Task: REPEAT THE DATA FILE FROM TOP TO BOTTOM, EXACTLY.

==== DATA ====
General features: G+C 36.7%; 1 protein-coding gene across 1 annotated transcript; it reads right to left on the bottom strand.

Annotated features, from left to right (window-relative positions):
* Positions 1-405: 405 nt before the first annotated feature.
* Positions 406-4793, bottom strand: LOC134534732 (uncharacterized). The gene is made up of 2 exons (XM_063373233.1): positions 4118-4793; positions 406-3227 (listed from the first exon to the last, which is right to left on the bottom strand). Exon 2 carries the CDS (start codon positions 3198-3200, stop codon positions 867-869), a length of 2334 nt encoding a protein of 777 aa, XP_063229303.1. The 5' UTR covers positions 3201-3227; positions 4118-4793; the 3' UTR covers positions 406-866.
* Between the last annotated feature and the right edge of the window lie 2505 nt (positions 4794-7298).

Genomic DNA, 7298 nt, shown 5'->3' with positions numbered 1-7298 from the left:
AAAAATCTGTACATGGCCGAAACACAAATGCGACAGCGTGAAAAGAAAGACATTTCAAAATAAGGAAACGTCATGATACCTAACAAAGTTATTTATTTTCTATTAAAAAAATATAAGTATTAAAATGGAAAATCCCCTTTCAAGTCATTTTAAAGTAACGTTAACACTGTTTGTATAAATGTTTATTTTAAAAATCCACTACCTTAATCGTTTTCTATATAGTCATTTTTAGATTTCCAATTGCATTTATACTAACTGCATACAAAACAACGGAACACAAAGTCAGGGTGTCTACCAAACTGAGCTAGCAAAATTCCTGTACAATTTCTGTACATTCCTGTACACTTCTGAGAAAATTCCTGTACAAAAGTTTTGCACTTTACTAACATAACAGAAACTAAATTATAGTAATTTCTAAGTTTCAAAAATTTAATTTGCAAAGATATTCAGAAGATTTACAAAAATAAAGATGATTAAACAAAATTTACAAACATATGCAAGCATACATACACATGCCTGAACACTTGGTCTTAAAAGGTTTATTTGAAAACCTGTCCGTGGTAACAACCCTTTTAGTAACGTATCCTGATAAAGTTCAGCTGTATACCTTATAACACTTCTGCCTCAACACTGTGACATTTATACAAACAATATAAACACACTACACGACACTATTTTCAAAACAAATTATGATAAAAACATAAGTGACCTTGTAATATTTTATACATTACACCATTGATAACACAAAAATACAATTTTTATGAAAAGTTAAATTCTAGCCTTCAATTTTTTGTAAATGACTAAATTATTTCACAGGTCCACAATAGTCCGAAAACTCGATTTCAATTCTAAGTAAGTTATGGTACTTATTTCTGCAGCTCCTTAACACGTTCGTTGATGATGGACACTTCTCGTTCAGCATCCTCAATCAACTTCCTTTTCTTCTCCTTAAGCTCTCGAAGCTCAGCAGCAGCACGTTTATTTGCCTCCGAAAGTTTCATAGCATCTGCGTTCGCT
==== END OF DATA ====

General features: G+C 36.7%; 1 protein-coding gene across 1 annotated transcript; it reads right to left on the bottom strand.

Annotated features, from left to right (window-relative positions):
* Positions 1-405: 405 nt before the first annotated feature.
* Positions 406-4793, bottom strand: LOC134534732 (uncharacterized). The gene is made up of 2 exons (XM_063373233.1): positions 4118-4793; positions 406-3227 (listed from the first exon to the last, which is right to left on the bottom strand). Exon 2 carries the CDS (start codon positions 3198-3200, stop codon positions 867-869), a length of 2334 nt encoding a protein of 777 aa, XP_063229303.1. The 5' UTR covers positions 3201-3227; positions 4118-4793; the 3' UTR covers positions 406-866.
* Between the last annotated feature and the right edge of the window lie 2505 nt (positions 4794-7298).

Genomic DNA, 7298 nt, shown 5'->3' with positions numbered 1-7298 from the left:
AAAAATCTGTACATGGCCGAAACACAAATGCGACAGCGTGAAAAGAAAGACATTTCAAAATAAGGAAACGTCATGATACCTAACAAAGTTATTTATTTTCTATTAAAAAAATATAAGTATTAAAATGGAAAATCCCCTTTCAAGTCATTTTAAAGTAACGTTAACACTGTTTGTATAAATGTTTATTTTAAAAATCCACTACCTTAATCGTTTTCTATATAGTCATTTTTAGATTTCCAATTGCATTTATACTAACTGCATACAAAACAACGGAACACAAAGTCAGGGTGTCTACCAAACTGAGCTAGCAAAATTCCTGTACAATTTCTGTACATTCCTGTACACTTCTGAGAAAATTCCTGTACAAAAGTTTTGCACTTTACTAACATAACAGAAACTAAATTATAGTAATTTCTAAGTTTCAAAAATTTAATTTGCAAAGATATTCAGAAGATTTACAAAAATAAAGATGATTAAACAAAATTTACAAACATATGCAAGCATACATACACATGCCTGAACACTTGGTCTTAAAAGGTTTATTTGAAAACCTGTCCGTGGTAACAACCCTTTTAGTAACGTATCCTGATAAAGTTCAGCTGTATACCTTATAACACTTCTGCCTCAACACTGTGACATTTATACAAACAATATAAACACACTACACGACACTATTTTCAAAACAAATTATGATAAAAACATAAGTGACCTTGTAATATTTTATACATTACACCATTGATAACACAAAAATACAATTTTTATGAAAAGTTAAATTCTAGCCTTCAATTTTTTGTAAATGACTAAATTATTTCACAGGTCCACAATAGTCCGAAAACTCGATTTCAATTCTAAGTAAGTTATGGTACTTATTTCTGCAGCTCCTTAACACGTTCGTTGATGATGGACACTTCTCGTTCAGCATCCTCAATCAACTTCCTTTTCTTCTCCTTAAGCTCTCGAAGCTCAGCAGCAGCACGTTTATTTGCCTCCGAAAGTTTCATAGCATCTGCGTTCGCT